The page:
Many New Jersey residents own their own businesses. Sometimes, this is just a small, part-time operation that supplements income from a husband and wife's day jobs. At other times, the business really takes on a life of its own and becomes the means of a couple's support and livelihood. Many small, privately-held businesses in New Jersey give families the ability to live a very comfortable life.
Outside of getting ready to sell, there are times in one's life when it is necessary to put a value on these small businesses. While divorce is one such time since the value of the business will affect property division, it is good to know how to value a business for other reasons, like for purposes of estate planning.
One way to put a value on a small business is to hire an appraiser or accountant to review the books and give his or her expert opinion. After all, there are many factors that can influence the value of a business, and some of these are not evident with someone who does not have a background in business valuation. Still, an appraiser's word is not gospel, as they cannot guarantee what a willing buyer would pay for a business, and their underlying assumptions are not always correct.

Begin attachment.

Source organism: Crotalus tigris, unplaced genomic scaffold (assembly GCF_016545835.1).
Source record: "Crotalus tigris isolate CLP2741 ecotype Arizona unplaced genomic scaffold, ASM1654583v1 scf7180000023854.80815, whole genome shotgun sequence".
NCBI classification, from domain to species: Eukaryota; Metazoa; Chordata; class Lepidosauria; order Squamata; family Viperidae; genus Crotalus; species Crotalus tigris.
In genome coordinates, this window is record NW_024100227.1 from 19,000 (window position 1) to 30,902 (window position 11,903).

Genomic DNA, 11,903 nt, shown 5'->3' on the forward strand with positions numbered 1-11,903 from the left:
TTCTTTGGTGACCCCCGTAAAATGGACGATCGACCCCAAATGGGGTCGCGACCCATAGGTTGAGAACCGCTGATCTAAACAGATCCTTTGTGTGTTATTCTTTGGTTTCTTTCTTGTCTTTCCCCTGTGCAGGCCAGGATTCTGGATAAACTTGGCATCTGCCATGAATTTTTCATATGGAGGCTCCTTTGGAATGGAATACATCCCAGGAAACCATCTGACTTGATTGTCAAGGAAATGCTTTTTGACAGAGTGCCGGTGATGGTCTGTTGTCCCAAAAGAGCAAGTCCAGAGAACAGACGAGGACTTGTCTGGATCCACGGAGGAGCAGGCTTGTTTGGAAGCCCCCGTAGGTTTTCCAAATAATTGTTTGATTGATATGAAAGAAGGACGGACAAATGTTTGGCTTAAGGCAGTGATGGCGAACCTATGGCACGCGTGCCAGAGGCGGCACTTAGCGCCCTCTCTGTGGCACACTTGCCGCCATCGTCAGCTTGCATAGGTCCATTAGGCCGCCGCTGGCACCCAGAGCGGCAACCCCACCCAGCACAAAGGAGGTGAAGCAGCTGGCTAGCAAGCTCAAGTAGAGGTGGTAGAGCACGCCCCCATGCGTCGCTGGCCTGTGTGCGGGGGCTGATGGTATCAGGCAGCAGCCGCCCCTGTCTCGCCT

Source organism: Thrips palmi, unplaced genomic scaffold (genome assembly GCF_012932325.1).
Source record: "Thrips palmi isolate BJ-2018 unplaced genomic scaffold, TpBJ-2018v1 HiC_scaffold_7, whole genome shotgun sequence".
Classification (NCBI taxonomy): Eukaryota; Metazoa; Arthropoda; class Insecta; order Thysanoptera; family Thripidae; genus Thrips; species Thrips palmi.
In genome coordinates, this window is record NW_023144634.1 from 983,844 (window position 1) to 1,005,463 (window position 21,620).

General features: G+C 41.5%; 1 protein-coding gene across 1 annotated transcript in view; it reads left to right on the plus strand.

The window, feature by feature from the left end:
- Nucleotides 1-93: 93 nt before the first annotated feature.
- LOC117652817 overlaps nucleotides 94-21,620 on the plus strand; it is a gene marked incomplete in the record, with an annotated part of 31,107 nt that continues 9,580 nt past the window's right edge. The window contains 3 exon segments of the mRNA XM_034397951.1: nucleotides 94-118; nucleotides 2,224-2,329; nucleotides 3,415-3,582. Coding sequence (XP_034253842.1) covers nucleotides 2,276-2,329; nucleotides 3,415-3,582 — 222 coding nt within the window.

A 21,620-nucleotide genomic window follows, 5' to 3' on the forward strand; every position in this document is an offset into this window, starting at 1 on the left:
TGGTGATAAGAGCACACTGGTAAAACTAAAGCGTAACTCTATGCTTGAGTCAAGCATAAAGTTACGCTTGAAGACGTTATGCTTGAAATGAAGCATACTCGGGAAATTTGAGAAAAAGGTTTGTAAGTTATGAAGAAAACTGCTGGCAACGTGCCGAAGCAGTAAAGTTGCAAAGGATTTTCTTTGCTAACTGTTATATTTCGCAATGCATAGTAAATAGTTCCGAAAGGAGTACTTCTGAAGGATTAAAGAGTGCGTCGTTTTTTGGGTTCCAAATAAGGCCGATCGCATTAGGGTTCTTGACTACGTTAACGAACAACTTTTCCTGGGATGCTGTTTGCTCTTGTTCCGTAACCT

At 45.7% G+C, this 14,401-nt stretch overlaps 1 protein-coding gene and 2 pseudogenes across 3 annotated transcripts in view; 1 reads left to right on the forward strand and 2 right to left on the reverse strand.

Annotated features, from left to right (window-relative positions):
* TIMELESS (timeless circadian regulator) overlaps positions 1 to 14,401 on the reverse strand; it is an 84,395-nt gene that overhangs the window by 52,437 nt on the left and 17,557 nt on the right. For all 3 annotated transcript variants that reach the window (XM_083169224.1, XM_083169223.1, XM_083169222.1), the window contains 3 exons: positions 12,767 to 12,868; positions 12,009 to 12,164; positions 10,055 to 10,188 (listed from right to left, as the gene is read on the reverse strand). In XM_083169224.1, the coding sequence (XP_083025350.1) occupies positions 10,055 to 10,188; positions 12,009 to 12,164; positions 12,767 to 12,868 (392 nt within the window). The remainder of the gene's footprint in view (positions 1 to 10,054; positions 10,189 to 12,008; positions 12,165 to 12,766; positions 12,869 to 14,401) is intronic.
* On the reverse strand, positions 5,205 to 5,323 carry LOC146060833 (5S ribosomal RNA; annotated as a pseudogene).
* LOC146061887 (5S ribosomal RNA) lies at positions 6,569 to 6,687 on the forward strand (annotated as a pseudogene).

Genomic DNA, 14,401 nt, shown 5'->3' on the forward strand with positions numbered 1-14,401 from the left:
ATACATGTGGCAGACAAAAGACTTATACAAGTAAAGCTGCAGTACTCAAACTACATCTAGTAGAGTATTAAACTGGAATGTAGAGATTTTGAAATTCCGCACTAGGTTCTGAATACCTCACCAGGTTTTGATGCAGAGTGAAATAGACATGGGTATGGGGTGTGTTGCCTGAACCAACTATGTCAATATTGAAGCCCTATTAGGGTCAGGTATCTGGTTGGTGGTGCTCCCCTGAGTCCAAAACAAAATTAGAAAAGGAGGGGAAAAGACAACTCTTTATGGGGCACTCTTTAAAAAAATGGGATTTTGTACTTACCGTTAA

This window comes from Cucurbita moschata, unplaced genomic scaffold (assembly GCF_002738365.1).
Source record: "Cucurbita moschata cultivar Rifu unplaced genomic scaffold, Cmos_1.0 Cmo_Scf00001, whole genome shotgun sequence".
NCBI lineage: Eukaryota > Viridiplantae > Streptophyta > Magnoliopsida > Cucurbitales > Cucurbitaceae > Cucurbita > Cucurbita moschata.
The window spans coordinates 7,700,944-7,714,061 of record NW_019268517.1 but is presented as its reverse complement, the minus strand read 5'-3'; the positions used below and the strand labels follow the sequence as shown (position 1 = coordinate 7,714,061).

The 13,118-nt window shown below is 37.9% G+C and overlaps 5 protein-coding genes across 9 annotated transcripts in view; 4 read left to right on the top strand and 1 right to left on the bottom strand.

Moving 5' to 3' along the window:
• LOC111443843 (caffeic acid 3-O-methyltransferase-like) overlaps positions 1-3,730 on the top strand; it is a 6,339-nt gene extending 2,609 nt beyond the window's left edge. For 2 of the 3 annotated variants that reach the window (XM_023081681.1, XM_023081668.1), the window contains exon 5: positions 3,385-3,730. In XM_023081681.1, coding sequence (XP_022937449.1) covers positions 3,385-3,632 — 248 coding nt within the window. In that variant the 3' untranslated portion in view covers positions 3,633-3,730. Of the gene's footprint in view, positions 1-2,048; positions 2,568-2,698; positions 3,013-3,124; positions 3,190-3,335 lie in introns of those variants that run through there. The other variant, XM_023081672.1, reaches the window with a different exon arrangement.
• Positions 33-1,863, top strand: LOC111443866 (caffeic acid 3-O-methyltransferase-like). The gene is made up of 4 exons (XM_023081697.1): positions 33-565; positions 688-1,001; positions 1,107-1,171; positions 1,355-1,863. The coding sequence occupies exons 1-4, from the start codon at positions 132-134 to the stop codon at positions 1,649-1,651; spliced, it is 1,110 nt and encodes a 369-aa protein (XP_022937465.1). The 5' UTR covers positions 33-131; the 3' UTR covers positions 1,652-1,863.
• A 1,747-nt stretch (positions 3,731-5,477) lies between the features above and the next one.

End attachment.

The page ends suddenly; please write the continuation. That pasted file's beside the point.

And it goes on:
In this respect, it is also helpful if a person knows how to ballpark the value of their family business. Generally speaking, economists think of the worth of a business in terms of how much income it is going to produce over time times a number that really depends on the nature of the business itself. One should note, though, that income, cash flow, and profits are all very different concepts, so just looking at a business's revenue just doesn't always give a complete picture. Even a large business can rake in millions or even billions without profiting a dime.